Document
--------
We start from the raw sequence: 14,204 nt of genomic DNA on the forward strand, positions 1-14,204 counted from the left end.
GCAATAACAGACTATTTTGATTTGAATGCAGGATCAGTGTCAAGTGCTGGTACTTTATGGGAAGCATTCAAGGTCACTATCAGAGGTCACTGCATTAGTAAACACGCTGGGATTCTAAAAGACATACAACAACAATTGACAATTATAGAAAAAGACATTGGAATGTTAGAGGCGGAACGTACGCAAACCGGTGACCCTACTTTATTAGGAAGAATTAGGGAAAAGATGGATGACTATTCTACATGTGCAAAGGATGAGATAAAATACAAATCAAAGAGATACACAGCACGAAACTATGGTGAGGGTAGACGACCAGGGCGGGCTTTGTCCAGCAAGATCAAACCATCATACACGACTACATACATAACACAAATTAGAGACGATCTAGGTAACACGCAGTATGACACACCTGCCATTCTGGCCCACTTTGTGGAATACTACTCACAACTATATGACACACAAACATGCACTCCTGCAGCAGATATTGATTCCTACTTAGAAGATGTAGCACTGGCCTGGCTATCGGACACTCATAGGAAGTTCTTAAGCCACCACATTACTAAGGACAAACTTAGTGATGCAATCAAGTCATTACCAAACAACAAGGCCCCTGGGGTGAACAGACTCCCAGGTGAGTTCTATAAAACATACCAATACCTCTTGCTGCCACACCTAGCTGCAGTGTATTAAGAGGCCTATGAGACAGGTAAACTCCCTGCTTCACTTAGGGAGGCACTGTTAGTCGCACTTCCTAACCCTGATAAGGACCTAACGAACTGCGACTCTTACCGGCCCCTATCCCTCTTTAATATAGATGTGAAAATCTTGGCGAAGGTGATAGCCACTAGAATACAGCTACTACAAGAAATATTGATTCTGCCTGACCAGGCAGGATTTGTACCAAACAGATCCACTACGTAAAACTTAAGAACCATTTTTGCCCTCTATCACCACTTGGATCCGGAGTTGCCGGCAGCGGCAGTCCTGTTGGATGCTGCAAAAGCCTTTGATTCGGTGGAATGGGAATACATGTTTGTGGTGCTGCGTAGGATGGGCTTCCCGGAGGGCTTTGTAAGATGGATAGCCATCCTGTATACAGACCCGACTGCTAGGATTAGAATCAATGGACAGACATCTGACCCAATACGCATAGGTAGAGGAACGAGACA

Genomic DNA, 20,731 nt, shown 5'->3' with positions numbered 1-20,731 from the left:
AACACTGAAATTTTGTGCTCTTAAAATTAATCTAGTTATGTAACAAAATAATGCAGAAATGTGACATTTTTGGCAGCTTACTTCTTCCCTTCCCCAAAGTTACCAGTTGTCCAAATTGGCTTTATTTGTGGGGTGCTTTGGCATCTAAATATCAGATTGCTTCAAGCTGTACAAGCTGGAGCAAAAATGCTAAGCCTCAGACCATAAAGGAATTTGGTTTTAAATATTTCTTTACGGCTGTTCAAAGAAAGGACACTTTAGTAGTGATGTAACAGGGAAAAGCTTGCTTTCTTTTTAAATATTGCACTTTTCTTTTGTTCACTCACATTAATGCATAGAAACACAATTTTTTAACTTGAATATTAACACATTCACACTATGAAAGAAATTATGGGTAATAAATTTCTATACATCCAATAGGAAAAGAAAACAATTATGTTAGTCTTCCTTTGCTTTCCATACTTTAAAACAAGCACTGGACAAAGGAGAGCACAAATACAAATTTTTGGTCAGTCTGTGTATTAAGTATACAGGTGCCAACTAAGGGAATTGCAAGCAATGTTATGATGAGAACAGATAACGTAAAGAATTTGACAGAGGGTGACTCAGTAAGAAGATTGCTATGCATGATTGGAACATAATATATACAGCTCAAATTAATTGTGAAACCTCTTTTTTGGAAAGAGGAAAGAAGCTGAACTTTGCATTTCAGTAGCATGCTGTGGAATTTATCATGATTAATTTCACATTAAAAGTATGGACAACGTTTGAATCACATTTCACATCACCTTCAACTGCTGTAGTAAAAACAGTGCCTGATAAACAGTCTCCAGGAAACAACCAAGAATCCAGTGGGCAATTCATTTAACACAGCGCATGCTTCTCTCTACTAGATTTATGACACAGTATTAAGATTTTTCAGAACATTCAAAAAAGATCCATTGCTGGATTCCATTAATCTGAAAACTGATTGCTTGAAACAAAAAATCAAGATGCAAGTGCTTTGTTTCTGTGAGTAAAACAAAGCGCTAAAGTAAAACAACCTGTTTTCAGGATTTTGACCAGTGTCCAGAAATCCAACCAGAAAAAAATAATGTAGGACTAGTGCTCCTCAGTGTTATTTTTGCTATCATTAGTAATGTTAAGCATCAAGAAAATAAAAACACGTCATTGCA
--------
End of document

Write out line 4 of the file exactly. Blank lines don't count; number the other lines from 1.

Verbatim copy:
AACACTGAAATTTTGTGCTCTTAAAATTAATCTAGTTATGTAACAAAATAATGCAGAAATGTGACATTTTTGGCAGCTTACTTCTTCCCTTCCCCAAAGTTACCAGTTGTCCAAATTGGCTTTATTTGTGGGGTGCTTTGGCATCTAAATATCAGATTGCTTCAAGCTGTACAAGCTGGAGCAAAAATGCTAAGCCTCAGACCATAAAGGAATTTGGTTTTAAATATTTCTTTACGGCTGTTCAAAGAAAGGACACTTTAGTAGTGATGTAACAGGGAAAAGCTTGCTTTCTTTTTAAATATTGCACTTTTCTTTTGTTCACTCACATTAATGCATAGAAACACAATTTTTTAACTTGAATATTAACACATTCACACTATGAAAGAAATTATGGGTAATAAATTTCTATACATCCAATAGGAAAAGAAAACAATTATGTTAGTCTTCCTTTGCTTTCCATACTTTAAAACAAGCACTGGACAAAGGAGAGCACAAATACAAATTTTTGGTCAGTCTGTGTATTAAGTATACAGGTGCCAACTAAGGGAATTGCAAGCAATGTTATGATGAGAACAGATAACGTAAAGAATTTGACAGAGGGTGACTCAGTAAGAAGATTGCTATGCATGATTGGAACATAATATATACAGCTCAAATTAATTGTGAAACCTCTTTTTTGGAAAGAGGAAAGAAGCTGAACTTTGCATTTCAGTAGCATGCTGTGGAATTTATCATGATTAATTTCACATTAAAAGTATGGACAACGTTTGAATCACATTTCACATCACCTTCAACTGCTGTAGTAAAAACAGTGCCTGATAAACAGTCTCCAGGAAACAACCAAGAATCCAGTGGGCAATTCATTTAACACAGCGCATGCTTCTCTCTACTAGATTTATGACACAGTATTAAGATTTTTCAGAACATTCAAAAAAGATCCATTGCTGGATTCCATTAATCTGAAAACTGATTGCTTGAAACAAAAAATCAAGATGCAAGTGCTTTGTTTCTGTGAGTAAAACAAAGCGCTAAAGTAAAACAACCTGTTTTCAGGATTTTGACCAGTGTCCAGAAATCCAACCAGAAAAAAATAATGTAGGACTAGTGCTCCTCAGTGTTATTTTTGCTATCATTAGTAATGTTAAGCATCAAGAAAATAAAAACACGTCATTGCA